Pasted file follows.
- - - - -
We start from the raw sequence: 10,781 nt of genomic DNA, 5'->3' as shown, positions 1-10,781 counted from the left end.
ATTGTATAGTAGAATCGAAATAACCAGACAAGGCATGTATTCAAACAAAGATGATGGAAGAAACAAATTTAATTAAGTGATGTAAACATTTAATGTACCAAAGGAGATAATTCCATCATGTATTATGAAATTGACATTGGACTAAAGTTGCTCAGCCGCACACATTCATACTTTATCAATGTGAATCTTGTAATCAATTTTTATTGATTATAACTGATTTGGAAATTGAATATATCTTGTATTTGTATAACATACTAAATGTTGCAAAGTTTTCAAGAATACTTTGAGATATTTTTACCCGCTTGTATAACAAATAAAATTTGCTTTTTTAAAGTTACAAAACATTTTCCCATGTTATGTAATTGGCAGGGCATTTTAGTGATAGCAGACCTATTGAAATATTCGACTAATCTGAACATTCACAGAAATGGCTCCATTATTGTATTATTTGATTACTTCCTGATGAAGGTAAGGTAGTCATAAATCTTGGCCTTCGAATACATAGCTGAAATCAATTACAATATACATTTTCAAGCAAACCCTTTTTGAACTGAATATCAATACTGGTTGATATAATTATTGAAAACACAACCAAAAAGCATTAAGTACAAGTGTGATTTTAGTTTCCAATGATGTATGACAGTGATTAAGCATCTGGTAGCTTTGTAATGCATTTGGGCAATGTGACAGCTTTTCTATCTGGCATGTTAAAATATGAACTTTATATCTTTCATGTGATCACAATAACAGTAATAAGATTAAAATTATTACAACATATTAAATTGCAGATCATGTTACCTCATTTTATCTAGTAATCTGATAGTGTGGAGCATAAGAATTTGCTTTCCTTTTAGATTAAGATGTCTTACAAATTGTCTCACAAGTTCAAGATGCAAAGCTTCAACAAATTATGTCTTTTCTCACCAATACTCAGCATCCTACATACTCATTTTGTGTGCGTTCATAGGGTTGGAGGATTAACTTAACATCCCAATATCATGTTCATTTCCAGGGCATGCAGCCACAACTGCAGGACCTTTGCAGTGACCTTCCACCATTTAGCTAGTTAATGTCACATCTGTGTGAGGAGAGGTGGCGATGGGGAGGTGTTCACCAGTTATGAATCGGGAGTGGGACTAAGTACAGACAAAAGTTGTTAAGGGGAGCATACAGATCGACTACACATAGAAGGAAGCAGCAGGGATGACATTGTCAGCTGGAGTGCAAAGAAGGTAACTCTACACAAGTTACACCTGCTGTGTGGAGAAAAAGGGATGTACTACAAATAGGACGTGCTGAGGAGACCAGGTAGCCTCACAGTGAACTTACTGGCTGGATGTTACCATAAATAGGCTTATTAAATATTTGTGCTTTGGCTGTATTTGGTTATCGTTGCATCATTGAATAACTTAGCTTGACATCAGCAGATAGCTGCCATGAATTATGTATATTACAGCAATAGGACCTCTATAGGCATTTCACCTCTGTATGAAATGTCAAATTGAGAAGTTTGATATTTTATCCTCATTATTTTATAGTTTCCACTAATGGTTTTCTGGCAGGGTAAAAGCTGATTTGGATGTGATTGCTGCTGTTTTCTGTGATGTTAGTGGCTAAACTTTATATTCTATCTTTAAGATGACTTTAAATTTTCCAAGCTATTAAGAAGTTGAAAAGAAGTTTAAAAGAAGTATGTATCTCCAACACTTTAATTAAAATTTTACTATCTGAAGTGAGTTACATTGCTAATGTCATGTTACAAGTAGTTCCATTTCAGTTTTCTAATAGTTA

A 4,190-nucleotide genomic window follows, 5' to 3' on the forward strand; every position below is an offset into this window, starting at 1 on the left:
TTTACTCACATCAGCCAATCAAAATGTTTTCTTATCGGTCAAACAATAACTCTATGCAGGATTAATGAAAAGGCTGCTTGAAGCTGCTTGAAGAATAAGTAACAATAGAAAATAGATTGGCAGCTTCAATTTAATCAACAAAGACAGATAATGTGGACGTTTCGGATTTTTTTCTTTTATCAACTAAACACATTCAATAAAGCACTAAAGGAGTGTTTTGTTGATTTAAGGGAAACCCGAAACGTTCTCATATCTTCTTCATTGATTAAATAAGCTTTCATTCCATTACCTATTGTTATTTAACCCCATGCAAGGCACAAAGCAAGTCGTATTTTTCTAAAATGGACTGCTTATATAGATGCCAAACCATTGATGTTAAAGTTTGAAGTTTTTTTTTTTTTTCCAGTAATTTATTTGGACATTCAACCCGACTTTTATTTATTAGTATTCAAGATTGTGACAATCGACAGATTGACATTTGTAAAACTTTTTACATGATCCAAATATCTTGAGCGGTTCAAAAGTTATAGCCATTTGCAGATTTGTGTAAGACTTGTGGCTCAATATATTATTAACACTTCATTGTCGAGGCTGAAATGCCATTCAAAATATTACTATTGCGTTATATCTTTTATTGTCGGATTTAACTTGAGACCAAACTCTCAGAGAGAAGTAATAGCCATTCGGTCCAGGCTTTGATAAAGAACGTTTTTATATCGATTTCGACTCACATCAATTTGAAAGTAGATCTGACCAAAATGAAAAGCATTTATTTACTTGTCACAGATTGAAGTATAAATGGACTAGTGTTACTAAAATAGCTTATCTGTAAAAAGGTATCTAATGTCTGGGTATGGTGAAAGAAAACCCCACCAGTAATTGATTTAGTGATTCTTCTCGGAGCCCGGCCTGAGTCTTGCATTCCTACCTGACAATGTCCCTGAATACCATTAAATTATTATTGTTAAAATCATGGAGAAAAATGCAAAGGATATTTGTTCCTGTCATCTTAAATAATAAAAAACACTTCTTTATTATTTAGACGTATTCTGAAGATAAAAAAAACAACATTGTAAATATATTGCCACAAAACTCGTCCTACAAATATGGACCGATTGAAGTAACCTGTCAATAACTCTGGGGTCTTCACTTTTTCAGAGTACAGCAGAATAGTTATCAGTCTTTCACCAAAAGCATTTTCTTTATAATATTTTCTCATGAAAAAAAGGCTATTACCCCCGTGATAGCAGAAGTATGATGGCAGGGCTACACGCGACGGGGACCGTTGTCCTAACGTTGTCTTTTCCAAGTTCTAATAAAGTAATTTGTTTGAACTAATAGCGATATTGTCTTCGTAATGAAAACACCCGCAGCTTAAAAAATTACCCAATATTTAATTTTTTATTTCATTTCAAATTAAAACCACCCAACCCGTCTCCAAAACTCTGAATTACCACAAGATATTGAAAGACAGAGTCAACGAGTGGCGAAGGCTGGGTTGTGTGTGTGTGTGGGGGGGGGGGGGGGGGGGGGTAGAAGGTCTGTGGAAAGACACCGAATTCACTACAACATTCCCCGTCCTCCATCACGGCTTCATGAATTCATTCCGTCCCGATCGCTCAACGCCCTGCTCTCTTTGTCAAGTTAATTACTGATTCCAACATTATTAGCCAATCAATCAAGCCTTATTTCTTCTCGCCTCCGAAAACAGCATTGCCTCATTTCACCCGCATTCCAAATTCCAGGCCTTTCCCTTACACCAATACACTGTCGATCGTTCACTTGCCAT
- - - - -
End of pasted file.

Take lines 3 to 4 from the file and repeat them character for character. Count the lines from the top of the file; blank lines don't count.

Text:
A 4,190-nucleotide genomic window follows, 5' to 3' on the forward strand; every position below is an offset into this window, starting at 1 on the left:
TTTACTCACATCAGCCAATCAAAATGTTTTCTTATCGGTCAAACAATAACTCTATGCAGGATTAATGAAAAGGCTGCTTGAAGCTGCTTGAAGAATAAGTAACAATAGAAAATAGATTGGCAGCTTCAATTTAATCAACAAAGACAGATAATGTGGACGTTTCGGATTTTTTTCTTTTATCAACTAAACACATTCAATAAAGCACTAAAGGAGTGTTTTGTTGATTTAAGGGAAACCCGAAACGTTCTCATATCTTCTTCATTGATTAAATAAGCTTTCATTCCATTACCTATTGTTATTTAACCCCATGCAAGGCACAAAGCAAGTCGTATTTTTCTAAAATGGACTGCTTATATAGATGCCAAACCATTGATGTTAAAGTTTGAAGTTTTTTTTTTTTTTCCAGTAATTTATTTGGACATTCAACCCGACTTTTATTTATTAGTATTCAAGATTGTGACAATCGACAGATTGACATTTGTAAAACTTTTTACATGATCCAAATATCTTGAGCGGTTCAAAAGTTATAGCCATTTGCAGATTTGTGTAAGACTTGTGGCTCAATATATTATTAACACTTCATTGTCGAGGCTGAAATGCCATTCAAAATATTACTATTGCGTTATATCTTTTATTGTCGGATTTAACTTGAGACCAAACTCTCAGAGAGAAGTAATAGCCATTCGGTCCAGGCTTTGATAAAGAACGTTTTTATATCGATTTCGACTCACATCAATTTGAAAGTAGATCTGACCAAAATGAAAAGCATTTATTTACTTGTCACAGATTGAAGTATAAATGGACTAGTGTTACTAAAATAGCTTATCTGTAAAAAGGTATCTAATGTCTGGGTATGGTGAAAGAAAACCCCACCAGTAATTGATTTAGTGATTCTTCTCGGAGCCCGGCCTGAGTCTTGCATTCCTACCTGACAATGTCCCTGAATACCATTAAATTATTATTGTTAAAATCATGGAGAAAAATGCAAAGGATATTTGTTCCTGTCATCTTAAATAATAAAAAACACTTCTTTATTATTTAGACGTATTCTGAAGATAAAAAAAACAACATTGTAAATATATTGCCACAAAACTCGTCCTACAAATATGGACCGATTGAAGTAACCTGTCAATAACTCTGGGGTCTTCACTTTTTCAGAGTACAGCAGAATAGTTATCAGTCTTTCACCAAAAGCATTTTCTTTATAATATTTTCTCATGAAAAAAAGGCTATTACCCCCGTGATAGCAGAAGTATGATGGCAGGGCTACACGCGACGGGGACCGTTGTCCTAACGTTGTCTTTTCCAAGTTCTAATAAAGTAATTTGTTTGAACTAATAGCGATATTGTCTTCGTAATGAAAACACCCGCAGCTTAAAAAATTACCCAATATTTAATTTTTTATTTCATTTCAAATTAAAACCACCCAACCCGTCTCCAAAACTCTGAATTACCACAAGATATTGAAAGACAGAGTCAACGAGTGGCGAAGGCTGGGTTGTGTGTGTGTGTGGGGGGGGGGGGGGGGGGGGGTAGAAGGTCTGTGGAAAGACACCGAATTCACTACAACATTCCCCGTCCTCCATCACGGCTTCATGAATTCATTCCGTCCCGATCGCTCAACGCCCTGCTCTCTTTGTCAAGTTAATTACTGATTCCAACATTATTAGCCAATCAATCAAGCCTTATTTCTTCTCGCCTCCGAAAACAGCATTGCCTCATTTCACCCGCATTCCAAATTCCAGGCCTTTCCCTTACACCAATACACTGTCGATCGTTCACTTGCCAT